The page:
Caroline Morales of Bethlehem, Penn., told the Allentown Morning Call that she had been tempted by the scam.
"My neighbor comes running with a paper that had a routing and account number," she told the paper. "She said Obama was helping people pay their utility bills, mortgage and any bills you had." While Morales had her doubts, she said her mom told her, "It's probably true since he is looking for votes."
The myth-busting site Snopes has several version of the scam message on its website.
"My friend just informed me that President Obama is paying her electric bill this month. That supposedly you call and use your ss# as the bank account, then give them the routing number of XXX and that’s it, it pays for your electric bill but only once a year," the site says, describing how the misinformation spreads.
The door-to-door element is surprising. Most ID theft scams are electronic, because physically visiting victims carries great risks for criminals. But it also helps make the scam believable; solicitors sometimes wear what appear to be utility company uniforms to help sell their story,
It's also possible that the solicitors don't know they are working on a scam, speculated Katherine Hutt, a spokesperson for the Better Business Bureau in Washington, D.C. That agency’s national office has issued a nationwide alert for the scam.
"I wonder if people going door to door even know," said Hutt. "They could be just temporary employees of the scam artists."
Victims who are invited to try using the fake account numbers to pay their bills second-hand -- from friends, rather than directly from solicitors -- often don't expose themselves to identity theft, because they aren't asked by scam artists for their personal information. They do, however, contribute to the hysteria that might persuade others to fall for the scam if they encounter the criminals in a door-to-door visit.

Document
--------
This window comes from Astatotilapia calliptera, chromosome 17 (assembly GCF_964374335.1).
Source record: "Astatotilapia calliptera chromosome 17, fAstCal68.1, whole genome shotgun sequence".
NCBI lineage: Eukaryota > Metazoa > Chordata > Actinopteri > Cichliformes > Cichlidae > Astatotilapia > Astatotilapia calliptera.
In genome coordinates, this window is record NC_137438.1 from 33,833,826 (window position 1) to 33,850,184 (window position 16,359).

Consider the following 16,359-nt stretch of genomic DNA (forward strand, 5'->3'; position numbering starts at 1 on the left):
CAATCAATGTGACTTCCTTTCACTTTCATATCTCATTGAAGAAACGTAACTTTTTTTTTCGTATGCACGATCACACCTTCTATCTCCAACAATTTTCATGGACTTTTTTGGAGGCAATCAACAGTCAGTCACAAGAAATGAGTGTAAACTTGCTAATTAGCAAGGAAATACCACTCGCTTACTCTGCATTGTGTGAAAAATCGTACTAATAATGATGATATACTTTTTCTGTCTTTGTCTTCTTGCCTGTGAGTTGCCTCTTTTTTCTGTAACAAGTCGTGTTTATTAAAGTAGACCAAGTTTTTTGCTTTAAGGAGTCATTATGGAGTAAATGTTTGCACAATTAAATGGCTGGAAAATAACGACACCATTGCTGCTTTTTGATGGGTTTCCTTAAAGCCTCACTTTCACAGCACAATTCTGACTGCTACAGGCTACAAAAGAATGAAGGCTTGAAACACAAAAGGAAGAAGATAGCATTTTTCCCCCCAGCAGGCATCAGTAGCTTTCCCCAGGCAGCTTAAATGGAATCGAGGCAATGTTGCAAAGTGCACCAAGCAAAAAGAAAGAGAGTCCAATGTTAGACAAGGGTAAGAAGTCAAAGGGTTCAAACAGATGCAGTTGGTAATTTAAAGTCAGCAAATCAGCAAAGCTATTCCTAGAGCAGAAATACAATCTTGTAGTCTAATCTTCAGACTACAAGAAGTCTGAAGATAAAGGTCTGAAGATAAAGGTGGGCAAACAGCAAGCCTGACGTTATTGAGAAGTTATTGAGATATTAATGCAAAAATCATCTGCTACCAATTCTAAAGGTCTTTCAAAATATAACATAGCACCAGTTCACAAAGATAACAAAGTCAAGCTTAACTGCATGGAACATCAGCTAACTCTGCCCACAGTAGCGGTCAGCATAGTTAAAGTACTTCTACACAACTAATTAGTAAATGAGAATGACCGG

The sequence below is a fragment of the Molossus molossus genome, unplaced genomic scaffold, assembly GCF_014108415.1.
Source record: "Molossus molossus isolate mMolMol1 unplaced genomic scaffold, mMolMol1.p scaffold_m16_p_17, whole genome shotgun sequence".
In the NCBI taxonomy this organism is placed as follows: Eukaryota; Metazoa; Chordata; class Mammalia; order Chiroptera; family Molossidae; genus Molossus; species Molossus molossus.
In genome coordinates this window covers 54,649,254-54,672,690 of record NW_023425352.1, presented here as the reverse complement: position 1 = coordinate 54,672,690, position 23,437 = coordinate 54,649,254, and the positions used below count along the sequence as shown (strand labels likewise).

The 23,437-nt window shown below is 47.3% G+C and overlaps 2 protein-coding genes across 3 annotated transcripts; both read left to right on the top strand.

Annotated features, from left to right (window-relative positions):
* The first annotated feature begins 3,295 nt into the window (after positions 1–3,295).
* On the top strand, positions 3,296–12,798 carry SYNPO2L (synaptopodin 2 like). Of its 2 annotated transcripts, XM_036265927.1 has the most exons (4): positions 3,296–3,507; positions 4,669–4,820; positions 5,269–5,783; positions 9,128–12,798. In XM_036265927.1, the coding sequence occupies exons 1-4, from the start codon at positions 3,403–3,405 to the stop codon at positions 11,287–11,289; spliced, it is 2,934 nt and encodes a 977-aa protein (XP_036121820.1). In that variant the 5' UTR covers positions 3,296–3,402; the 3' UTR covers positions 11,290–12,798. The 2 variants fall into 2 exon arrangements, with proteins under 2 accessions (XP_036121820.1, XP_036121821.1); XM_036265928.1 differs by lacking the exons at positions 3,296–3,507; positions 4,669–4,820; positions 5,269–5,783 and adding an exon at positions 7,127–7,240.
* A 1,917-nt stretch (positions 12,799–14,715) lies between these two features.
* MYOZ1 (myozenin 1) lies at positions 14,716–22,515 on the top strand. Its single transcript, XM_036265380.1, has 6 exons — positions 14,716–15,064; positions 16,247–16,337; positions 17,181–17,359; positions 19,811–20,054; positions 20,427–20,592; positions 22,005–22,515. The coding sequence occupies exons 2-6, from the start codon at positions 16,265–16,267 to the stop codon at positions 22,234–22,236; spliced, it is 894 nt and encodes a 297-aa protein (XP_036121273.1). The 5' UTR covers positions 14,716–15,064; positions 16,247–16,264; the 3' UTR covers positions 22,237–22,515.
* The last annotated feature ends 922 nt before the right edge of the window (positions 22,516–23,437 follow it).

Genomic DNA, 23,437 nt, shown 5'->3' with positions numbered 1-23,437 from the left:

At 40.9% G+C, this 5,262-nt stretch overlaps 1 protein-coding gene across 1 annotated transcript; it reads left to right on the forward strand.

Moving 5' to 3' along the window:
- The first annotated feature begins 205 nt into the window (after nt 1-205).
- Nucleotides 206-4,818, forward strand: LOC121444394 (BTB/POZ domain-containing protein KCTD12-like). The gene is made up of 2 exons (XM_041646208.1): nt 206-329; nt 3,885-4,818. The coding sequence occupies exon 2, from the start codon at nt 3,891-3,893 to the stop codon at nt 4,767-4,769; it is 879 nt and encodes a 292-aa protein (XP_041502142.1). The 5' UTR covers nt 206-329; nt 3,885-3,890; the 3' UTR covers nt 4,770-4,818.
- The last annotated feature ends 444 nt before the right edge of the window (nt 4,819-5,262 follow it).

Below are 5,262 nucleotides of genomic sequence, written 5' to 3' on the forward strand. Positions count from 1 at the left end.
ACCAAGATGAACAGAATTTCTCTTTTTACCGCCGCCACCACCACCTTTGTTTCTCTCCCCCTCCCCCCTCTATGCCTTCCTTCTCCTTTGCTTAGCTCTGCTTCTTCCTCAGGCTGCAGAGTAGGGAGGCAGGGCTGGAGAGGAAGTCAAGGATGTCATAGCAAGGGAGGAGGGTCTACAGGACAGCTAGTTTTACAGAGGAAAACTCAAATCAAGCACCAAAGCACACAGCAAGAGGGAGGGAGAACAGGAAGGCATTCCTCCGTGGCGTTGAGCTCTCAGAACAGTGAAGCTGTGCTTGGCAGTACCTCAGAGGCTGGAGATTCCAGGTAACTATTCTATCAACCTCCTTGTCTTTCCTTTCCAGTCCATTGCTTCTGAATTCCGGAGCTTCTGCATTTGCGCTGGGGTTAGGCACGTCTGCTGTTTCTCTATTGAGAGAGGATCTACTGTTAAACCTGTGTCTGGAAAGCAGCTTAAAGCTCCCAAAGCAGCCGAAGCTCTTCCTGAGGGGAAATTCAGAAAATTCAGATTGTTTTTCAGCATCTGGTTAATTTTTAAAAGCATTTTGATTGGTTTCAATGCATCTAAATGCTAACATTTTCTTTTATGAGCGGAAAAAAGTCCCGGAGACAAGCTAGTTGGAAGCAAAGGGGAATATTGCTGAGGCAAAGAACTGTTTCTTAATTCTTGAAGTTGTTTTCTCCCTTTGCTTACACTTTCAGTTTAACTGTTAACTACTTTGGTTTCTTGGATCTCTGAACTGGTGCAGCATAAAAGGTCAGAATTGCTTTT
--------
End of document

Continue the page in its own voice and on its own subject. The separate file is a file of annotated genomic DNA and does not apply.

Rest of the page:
And they face a serious risk: Victims who try out the fake account numbers may not realize their bill remains unpaid, utility firms say, and they risk late fees or even service interruption.
"We're doing the best we can to alert customers and tell them that, no matter what, you have to pay your bill properly," said Wood, of Tampa’s TECO. Both TECO and PSE&G said they are, for now, waiving late fees and not threatening to cut off power to victims.
In most areas, the scam is short-lived. In Tampa, only about 400 bogus payments cleared utility company systems before TECO systems recognized the bogus payments were all coming from a small set of bank accounts. Another 1,600 payments were rejected, according to the firm.
And in New Jersey, an email and telephone campaign seems to have stopped the scam for now.
"Since we publicized this information... the number of customers calling about the scam has decreased dramatically," said Sheppard, the PSE&G spokeswoman.
Still, plenty of regions of the country that have yet been hit, and with summer heat bearing down, there are still prime targets.
"One thing we have been saying again and again since we found out about this," Wood said. "Customers should never pay their bills with information that is not their own. We're encouraging them to use common sense."